The Stain of Your Blood

By Gabi-hime (pinkfluffynet )

A/N: Watch for the random tense shift. I was going for something that ended up going in a different direction. Duriel is Ali's, Gabriel will always be mine. AoC errata. Some knowledge will probably make this make sense.


Summary: The price of freedom is eternal vigilance. The price of peace is bloodshed and war. The price of keeping the woman you love safe can't be numbered or figured, and sometimes the blood just doesn't wash out. Duriel/Gabriel HW Angst.

It's the waiting that's the worst. For her it's always been the waiting that's the worst, bare toes curled tight in the nap of the rug as she sits restless by they window and watches fat rainclouds spit equally fat raindrops at the ground. There are times to be poetic, when the wind and the rain rip you up and make you feel alive, burning down to your toes. Then you can call the rain beautiful – a thousand tears from heaven all at once weeping rapturous joy over you and the world and everything in it.

But then there's the waiting when the rain falls rude and heavy and you hate it because the gray of the weather is somehow the same gray as the gray of the trousers he was wearing when he left this morning, the same gray as your father's eyes when he kissed you goodbye one last time, the same gray that's just beginning to show at the temples of the first lover you ever had – of the only lover you've ever had. She would conduct a passionate love-affair in the middle of a storm – the storm itself was not the problem. It was the waiting.

It was always the waiting and the rain just made it worse.

He was out there somewhere, in the rain, or perhaps out of it, sheltered under an overhang in that deep-pocketed cloak, lance slung over his back and hunting, maybe for someone she knew. Had known. Even if she knew them, they would be past tense by the time he was finished with them. It was for the best and, somewhere deep, tangled up in her intestines, she knew that he spoke true, so she let herself be locked away, shut up tight in a treasure box that only he had the key to. She never wanted to go out on days like this anyway, not with the rain distracting her every waking moment.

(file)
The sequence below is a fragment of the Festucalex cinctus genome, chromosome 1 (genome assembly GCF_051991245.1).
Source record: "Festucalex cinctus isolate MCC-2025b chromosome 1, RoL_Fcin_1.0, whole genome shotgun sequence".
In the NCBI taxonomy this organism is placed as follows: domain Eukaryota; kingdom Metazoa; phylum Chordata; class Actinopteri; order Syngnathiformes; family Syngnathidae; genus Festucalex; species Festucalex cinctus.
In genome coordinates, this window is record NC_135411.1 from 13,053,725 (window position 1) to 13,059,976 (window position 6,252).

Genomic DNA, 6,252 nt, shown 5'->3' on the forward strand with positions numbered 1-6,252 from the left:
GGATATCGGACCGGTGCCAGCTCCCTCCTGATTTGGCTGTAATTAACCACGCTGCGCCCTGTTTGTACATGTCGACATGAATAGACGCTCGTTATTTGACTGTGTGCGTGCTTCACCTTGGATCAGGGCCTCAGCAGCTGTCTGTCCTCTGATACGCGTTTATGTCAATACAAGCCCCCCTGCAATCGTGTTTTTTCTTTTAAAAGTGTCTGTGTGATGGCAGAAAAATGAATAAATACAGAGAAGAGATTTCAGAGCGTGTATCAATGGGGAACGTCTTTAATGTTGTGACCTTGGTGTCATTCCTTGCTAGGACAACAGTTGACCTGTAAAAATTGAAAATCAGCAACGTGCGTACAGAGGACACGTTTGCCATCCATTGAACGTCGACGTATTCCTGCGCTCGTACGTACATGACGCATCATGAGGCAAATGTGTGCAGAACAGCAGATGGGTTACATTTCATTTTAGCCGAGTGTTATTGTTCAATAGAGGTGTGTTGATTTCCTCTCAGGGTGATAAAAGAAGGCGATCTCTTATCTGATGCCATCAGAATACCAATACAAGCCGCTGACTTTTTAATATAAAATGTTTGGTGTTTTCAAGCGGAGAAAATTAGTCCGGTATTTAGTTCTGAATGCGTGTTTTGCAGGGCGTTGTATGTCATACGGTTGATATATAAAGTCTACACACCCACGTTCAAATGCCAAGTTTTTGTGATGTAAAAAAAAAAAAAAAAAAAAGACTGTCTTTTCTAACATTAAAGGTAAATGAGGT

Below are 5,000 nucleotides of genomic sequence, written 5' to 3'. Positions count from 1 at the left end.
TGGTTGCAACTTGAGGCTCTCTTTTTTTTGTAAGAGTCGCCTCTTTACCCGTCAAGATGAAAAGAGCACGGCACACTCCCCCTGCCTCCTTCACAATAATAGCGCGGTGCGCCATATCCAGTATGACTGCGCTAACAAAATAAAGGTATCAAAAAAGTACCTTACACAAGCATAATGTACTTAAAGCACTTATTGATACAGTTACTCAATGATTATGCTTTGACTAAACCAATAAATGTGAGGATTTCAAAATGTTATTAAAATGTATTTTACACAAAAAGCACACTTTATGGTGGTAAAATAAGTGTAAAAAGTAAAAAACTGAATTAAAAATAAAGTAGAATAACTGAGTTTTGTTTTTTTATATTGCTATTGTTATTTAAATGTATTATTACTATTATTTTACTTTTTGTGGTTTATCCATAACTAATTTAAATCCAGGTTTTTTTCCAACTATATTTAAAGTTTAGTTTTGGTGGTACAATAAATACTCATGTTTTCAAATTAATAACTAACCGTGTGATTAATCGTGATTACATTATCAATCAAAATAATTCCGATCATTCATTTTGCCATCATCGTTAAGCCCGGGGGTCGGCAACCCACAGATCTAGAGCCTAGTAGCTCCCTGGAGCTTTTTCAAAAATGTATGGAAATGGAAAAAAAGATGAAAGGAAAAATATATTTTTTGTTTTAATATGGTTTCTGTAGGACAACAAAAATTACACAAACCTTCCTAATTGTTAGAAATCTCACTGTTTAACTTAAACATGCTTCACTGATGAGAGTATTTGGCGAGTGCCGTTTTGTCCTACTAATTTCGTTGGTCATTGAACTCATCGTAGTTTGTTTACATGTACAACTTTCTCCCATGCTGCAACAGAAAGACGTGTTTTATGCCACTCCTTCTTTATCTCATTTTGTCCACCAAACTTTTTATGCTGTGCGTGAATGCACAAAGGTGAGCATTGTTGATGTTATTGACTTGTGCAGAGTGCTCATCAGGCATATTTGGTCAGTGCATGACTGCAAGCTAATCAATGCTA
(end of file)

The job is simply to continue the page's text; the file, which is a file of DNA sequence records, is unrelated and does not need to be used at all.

No, it was better to stay, feet curled against the rug. She owed him at least that. He didn't ask her to stay in often, but when he did . . . she did as he asked. There wasn't anything out there for her now anyway, except him, and he'd be coming home . . . soon. Soonalmostnow.

It was the waiting, because she never knew when Samael might show up bloodstained at her door with a folded up cloak and his lance, never wanted to know it, but the vision of it haunted her sleep, haunted her waking hours whenever he quietly said, "Stay home tomorrow."

And he was good. He was so very good, and that was partially the problem. If something were to happen and leave her wrapped up in his discarded cloak, then it wouldn't be from his negligence - but then, they all lived in interesting times. It was the blood red writing on the wall. Sometimes terrible things happened to cautious people, and then they'd all be there, squeezing her hand and patting her on the back softly or firmly, however they thought she needed it and she's be twisting the little silver band around her finger. Such a shame, before even the wedding. Some fairy tales last only a few lines. Happily-ever-after tumbles out of your mouth too quickly and leaves you gasping for something more substantial, like his arms, taunt like wires bent until their breaking point.

And then all she'd have of him would be a short little ceremony of the wrong kind, all soot black and holding his cloak to her chest, to her belly where the other thing he'd left still rolled soft and slight inside of her. She hadn't told him. She'd been waiting, waiting until . . .

But then her whole life had been waiting. She'd waited for her fathers to come back home, and they hadn't. She'd waited half her life away growing up, waited so patiently on him until he decided that she had grown up enough, waited until he thought that she'd take him, perhaps, maybe. Maybe perhaps. She had decided the answer to his question four years before he'd asked.